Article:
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It’s for His Glory, of Course

January 23, 2017 Leave a comment Go to comments

tiny-feet

I’ve certainly had my fair share of discussions and disagreements with Calvinists. As often as not, or at least within my limited sphere, I seem to encounter Calvinists who’re adamant that it’s God, “for his glory,” who has worked out EVERYTHING (including the free-will actions of people) per his [God’s] own sovereign will. Suffice it to say that I find much about this position troubling if only because there are literally hundreds of verses in which there are, for lack of a better word – suggestions regarding how we should go about decision making. For instance:

–        The multitude of verses in the book of Proverbs

–        Consider, too, how Paul went about making decisions (my interpretation)

·   Phil 2:25 (I think it’s a good idea)

·   1 Cor 16:3-4 (If it seems the right thing to do)

·   Acts 6:1-7 (We need to do something about this)

·   Acts 15:24-29 (Believers got together, debated, decided, and acted)

Irrespective, this is how the one recent discussion went:

(Me) You’re stating that EVERYTHING is prescribed and otherwise ordained by God.

(CF – Calvinist Friend) Yes.

(Me) Then, if that’s true, you would agree that God brought about legalized abortion?

(CF) Well, we can’t think in God’s terms. We don’t have perfect understanding. Things that may not seem right to us make perfect sense to God.

(Me) Okay, I understand. But you would agree that all of mankind since Adam and Eve have been born with a sin nature?

(CF) Sure. That’s what total depravity is all about. None of us have it within us to live a sinless life much less even seek out a holy God. It’s God who has to put the desire to understand our sin nature much less bring us to faith in Christ to save us.

(Me) Fair enough. However, in spite of a sin nature, you would agree that unborn children have not yet sinned.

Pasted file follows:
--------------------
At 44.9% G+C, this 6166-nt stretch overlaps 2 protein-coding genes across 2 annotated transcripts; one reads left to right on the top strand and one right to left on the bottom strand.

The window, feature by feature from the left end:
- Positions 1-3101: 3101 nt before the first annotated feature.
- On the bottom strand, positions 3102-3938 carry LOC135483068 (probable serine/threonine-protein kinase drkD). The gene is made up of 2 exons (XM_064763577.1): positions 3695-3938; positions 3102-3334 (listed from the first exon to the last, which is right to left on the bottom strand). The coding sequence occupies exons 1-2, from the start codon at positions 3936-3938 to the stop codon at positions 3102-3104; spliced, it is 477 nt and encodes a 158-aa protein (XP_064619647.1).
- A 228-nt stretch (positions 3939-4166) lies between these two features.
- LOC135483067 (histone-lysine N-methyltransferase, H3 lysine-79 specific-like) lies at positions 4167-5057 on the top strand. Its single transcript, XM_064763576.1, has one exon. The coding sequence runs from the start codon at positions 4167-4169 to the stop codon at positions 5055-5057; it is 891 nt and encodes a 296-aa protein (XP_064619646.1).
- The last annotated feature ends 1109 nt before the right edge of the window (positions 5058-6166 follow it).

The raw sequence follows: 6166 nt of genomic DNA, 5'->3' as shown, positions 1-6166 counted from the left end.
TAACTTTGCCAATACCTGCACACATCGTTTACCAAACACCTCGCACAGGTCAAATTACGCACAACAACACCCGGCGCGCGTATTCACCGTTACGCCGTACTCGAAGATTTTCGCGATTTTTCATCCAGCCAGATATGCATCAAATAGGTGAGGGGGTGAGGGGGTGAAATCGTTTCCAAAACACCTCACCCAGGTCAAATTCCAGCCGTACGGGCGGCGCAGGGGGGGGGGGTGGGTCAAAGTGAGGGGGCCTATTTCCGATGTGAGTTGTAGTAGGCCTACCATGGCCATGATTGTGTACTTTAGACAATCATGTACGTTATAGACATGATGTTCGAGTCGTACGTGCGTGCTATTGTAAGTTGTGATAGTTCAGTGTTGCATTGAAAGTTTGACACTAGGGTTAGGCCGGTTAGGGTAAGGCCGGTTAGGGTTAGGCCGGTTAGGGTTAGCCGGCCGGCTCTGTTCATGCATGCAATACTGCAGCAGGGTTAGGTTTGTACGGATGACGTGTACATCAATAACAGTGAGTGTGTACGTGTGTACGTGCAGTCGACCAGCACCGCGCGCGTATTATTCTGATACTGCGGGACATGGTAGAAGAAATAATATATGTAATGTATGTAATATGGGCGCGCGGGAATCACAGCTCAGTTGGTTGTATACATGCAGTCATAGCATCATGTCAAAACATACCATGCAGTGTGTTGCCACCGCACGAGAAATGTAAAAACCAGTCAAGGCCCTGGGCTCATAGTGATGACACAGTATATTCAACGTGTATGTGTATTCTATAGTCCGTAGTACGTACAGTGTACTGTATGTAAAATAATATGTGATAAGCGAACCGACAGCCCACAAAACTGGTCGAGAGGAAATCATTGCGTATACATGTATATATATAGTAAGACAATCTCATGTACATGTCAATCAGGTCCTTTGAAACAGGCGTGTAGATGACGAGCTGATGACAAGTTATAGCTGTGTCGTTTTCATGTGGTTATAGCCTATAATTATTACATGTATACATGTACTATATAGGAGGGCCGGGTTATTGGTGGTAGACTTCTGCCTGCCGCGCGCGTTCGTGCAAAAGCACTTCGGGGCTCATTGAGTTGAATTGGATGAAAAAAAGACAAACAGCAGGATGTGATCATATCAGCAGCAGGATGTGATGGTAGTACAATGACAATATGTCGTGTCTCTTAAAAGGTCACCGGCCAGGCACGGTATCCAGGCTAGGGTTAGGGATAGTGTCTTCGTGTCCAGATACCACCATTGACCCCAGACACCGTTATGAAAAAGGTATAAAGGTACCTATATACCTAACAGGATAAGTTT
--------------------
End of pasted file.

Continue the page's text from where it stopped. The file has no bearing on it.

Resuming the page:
(CF) Well, I’m not sure that I understand your point.

(Me) Well, my point is that Jesus dying on a cross – his atonement for our sins is pointless.

(CF) Come again.

(Me) What I understand from your Calvinistic doctrine is that God intentionally destroys those who’ve never sinned.

(CF) Now wait a minute. I wouldn’t ever state that Jesus’ dying, his atonement for his elect, was for nothing. He knows his sheep. And we know him. He died to give us hope and eternal life. Also, your point that God destroys those who’ve never sinned is missing a particular detail.

(Me) Which is?

(CF) God has already chosen the elect – as it were from the foundation of the world. That is, God has already decided who he’ll reveal himself to. Those are the ones who Jesus died for. In addition, God, being able to see into the future because he’s not constrained by time, can know without a doubt which of those unborn children will never sin. It’s a safe bet that the number of unborn children who’ll never sin is zero. So, I don’t think it’s fair to state that God destroys those who’ve never sinned.

(Me) Fairness is God destroying those who’ve never sinned. Got it!

(CF) Sounds like you just don’t like having God in control.

(Me) No, I simply see too much in the Bible where it appears that God has provided us with principles on how we should go about making wise decisions. I think God gives us freedom and subsequently allows us to experience the blessings or consequences of those decisions.

(CF) I don’t trust in man. I trust in God.

The conversation more or less ended here. Sometimes when I think I have a significant point and toss it out, it often comes back as a contorted, albeit, logical explanation. Perhaps ‘dumping’ the abortion question into our little debate was unfair. But sometimes, when trying to understand something, it often seems reasonable to quickly take an argument to its logical conclusion. I don’t disagree that my Calvinist friend (more or less) effectively blunted my challenge. I don’t, however, find his argument persuasive if only because I can’t for a moment imagine a holy God bringing about a violent and abhorrent action upon an unborn child – whether that child was destined to sin or not. Maybe if I have another opportunity I’ll ask my Calvinist friend if he has ever voted for or against abortion laws. But, I guess that’s where I’ll have to leave it for now.

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